North Carolina Department of Justice
North Carolina Department of Justice
North Carolina Department of Justice
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January 20, 1978 Summary Ejectment - Undertaking on appeals from judgments; Stay of Execution; additional damages; Landlord-Tenant; Clerks of Court and other court officials.

Subject:

 

Requested By: Mr. Bert M. Montague Director Administrative Office of the Courts

 

Question: What course should clerks of Superior Court and other court officials take in enforcing or not enforcing the portions of those statutes declared unconstitutional in Usher v. Waters Insurance & Realty Company, Inc., et al., No. 76-277 (W. Dist. of N.C., filed October 20, 1977)?

 

Conclusion: Clerks of Superior Court and other court officials should recognize the Usher decision as precedent and should not attempt to enforce the portions of the statutes which have been declared unconstitutional in Usher.

 

In the case of Usher v. Waters Insurance & Realty Company, Inc., et al., No. 76-277 (W. Dist. N.C., filed October 20, 1977), Judge James B. McMillan declared in the judgment that North Carolina General Statute § 42-32, insofar as it allows additional damages of double rent in summary ejectment, and North Carolina General Statute § 42-34(b), insofar as it requires an undertaking in an amount not less than three months' rent, and North Carolina General Statute § 1A-1, Rule 62(a), insofar as it excepts summary ejectment cases from an automatic ten day stay of execution of judgment, are unconstitutional and unenforceable." In this judgment, Judge McMillan also specifically enjoined the Clerk of Court, the Magistrate and the Sheriff of Mecklenburg County from enforcing the portions of the statutes that were declared unconstitutional.

As a Declaratory Judgment, the judge's ruling has the force and effect of a final judgment. Nashville, C. & St. L.R. Co. v. Wallace, 288 U.S. 249, 77 L.Ed. 730, 53 S.Ct. 345, 87 ALR 1191 (1933). This is expressly provided in the Federal Declaratory Judgment Act, 28 U.S.C. 2201, and in the Uniform Declaratory Judgment Act, which was adopted in substantially the same form by North Carolina in 1983. See, N.C.G.S. 1-253. Declaratory Judgments are res judicata as to the matters at issue between the parties, but as to others they are effective only as a precedent regarding the matters considered. See, 22 AM Jur 2d, Declaratory, § 102, pp. 971,

972.

A plaintiff class was certified in Usher on March 3, 1977. A defendant class was neither certified nor requested. Hence, the named defendants, including "their officers, agents, employees, assigns, successors, and those who work in concert with them" are the parties specifically subject to the injunction and bound by the declaratory portions of the judgment. As to clerks and court officials of counties other than Mecklenburg, the declaratory judgment is effective primarily as a precedent.

In Turner v. Blackburn, 389 F. Supp. 1250 (W.D.N.C. 1975), the court considered the propriety of enjoining a clerk of Superior Court of North Carolina where North Carolina State Statutes were declared unconstitutional as applied. Circuit Judge J. Braxton Craven, Jr., speaking for the three-judge district court, stated the following:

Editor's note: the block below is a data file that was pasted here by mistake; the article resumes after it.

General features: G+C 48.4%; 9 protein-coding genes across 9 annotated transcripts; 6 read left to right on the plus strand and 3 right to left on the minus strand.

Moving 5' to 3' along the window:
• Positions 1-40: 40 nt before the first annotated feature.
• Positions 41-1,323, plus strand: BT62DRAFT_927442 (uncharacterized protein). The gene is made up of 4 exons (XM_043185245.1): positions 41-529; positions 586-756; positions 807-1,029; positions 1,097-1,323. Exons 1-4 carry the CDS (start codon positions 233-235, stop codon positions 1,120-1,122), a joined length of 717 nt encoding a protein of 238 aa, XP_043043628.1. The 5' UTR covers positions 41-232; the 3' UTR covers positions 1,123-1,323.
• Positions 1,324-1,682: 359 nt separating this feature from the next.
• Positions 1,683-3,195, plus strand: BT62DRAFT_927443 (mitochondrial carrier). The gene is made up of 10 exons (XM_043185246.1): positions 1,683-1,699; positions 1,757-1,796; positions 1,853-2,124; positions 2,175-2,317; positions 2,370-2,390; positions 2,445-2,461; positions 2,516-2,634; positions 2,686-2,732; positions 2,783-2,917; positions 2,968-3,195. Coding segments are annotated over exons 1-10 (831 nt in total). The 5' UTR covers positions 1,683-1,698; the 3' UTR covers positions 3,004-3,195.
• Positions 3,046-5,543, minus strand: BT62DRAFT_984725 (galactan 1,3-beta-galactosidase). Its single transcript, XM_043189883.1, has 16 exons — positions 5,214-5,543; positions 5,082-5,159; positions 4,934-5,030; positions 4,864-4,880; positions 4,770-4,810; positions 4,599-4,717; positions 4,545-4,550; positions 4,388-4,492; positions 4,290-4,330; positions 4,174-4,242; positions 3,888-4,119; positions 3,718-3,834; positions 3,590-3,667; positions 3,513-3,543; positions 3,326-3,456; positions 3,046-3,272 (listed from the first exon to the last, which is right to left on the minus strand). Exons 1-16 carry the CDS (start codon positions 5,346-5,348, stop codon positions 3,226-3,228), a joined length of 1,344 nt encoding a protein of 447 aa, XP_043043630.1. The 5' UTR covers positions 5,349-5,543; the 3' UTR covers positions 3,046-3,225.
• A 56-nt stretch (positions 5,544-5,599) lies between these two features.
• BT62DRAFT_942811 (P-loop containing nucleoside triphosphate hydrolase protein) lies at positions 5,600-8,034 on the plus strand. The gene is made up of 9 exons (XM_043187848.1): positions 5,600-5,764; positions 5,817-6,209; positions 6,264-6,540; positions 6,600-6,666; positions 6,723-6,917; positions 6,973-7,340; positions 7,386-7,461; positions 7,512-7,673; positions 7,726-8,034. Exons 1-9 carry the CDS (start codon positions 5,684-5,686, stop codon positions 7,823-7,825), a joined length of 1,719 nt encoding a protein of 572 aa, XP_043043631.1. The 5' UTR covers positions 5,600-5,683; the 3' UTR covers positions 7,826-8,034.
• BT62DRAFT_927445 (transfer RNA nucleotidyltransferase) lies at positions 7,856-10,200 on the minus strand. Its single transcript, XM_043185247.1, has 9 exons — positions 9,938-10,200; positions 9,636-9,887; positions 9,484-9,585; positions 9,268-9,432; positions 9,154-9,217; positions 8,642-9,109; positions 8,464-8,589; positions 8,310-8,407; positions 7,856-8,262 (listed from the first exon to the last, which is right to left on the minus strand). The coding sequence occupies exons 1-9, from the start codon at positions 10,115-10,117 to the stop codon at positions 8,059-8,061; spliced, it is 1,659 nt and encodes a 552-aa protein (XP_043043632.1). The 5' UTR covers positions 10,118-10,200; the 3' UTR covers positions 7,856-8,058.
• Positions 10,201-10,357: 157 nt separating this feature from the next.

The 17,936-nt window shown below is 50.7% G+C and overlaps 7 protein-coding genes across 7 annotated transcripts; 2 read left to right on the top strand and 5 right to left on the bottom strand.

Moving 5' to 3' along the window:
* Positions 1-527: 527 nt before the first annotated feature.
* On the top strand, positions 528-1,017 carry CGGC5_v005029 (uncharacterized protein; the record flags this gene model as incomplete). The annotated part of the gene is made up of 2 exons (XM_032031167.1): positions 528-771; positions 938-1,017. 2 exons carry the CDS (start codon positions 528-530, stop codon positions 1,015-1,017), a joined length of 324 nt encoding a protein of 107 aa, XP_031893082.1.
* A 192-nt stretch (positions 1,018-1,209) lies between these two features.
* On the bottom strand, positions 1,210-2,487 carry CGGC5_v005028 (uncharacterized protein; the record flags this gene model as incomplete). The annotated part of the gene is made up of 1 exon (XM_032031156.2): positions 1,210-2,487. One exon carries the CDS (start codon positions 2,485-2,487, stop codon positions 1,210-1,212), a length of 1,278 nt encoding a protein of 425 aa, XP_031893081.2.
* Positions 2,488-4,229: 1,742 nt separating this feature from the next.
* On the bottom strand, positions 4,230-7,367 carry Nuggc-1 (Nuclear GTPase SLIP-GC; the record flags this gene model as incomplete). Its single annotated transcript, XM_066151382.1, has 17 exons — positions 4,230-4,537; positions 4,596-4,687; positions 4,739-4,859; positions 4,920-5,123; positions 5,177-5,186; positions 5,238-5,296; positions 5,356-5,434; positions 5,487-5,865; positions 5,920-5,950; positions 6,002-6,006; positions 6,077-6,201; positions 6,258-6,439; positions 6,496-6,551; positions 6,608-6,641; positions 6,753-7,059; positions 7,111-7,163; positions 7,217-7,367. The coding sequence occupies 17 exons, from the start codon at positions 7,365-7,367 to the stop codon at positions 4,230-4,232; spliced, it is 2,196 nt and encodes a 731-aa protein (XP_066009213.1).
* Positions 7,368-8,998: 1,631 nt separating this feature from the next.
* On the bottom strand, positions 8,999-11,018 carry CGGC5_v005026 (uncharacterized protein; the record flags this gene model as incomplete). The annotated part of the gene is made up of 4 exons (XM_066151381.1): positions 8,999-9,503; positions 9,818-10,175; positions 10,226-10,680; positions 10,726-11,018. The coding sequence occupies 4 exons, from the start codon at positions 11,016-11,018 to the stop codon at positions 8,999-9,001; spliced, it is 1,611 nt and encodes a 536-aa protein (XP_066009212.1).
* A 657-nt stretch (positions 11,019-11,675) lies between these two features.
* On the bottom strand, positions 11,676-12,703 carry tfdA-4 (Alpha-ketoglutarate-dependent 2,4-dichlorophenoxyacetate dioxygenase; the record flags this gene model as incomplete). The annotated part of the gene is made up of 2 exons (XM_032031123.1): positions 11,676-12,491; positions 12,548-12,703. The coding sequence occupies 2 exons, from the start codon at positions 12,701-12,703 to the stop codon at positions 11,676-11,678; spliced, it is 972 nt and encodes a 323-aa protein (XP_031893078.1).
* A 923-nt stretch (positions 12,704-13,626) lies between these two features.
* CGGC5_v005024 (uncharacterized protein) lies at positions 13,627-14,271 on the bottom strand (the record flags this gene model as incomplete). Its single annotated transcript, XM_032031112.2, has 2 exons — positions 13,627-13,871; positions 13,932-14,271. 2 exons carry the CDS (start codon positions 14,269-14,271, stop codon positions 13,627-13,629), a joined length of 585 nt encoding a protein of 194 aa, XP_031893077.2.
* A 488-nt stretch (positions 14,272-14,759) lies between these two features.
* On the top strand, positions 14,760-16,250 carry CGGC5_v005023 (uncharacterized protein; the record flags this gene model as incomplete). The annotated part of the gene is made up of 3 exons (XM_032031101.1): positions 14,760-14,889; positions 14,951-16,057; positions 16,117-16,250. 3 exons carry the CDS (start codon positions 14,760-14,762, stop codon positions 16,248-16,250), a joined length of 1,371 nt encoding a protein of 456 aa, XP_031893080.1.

"This is not a class action. Presumably Blackburn's interest is identical to that of the other 99 clerks of superior court, but their interests are not represented by him nor are they joined. To enjoin the clerk of one of 100 counties is unseemly and, we think unnecessary. County and state officers of North Carolina are not, and never have been, indifferent to the commands of the Constitution as interpreted and applied by either state or federal courts. Stare decisis in a state dedicated to the rule of law can be as effective, we think, as injunction.

As to the state's interest in the litigation as represented by Blackburn, we will enter a judgment declaring that the statutes are not per se unconstitutional, but are unconstitutional as applied; . . ."

The above excerpt from Turner indicates that the court recognized and anticipated that North Carolina county and state officers would follow the court's decision as a precedent without the imposition of an injunctive order to provide for the execution of its judgment. The court also recognized that enjoining one Clerk of Superior Court and not the other clerks of other counties was unseemly and unnecessary. Therefore, in Turner, the court anticipated that North Carolina would recognized the commands of the constitutions as interpreted by federal courts. The court concluded that declaratory relief in Turner would be as effective as an injunction in a state dedicated to the rule of law.

Recognizing the import of Turner, clerks, and other court officials should be award of the Usher decision and recognize its value as a precedent. In our opinion, they should not attempt to enforce the portions of the statutes which have been declared unconstitutional in Usher. Instead, uniform procedures applicable in all counties should be devised to carry out the original purpose of the statutes and to recognize the precedent set by Usher.

Rufus L. Edmisten Attorney General

Acie L. Ward Assistant Attorney General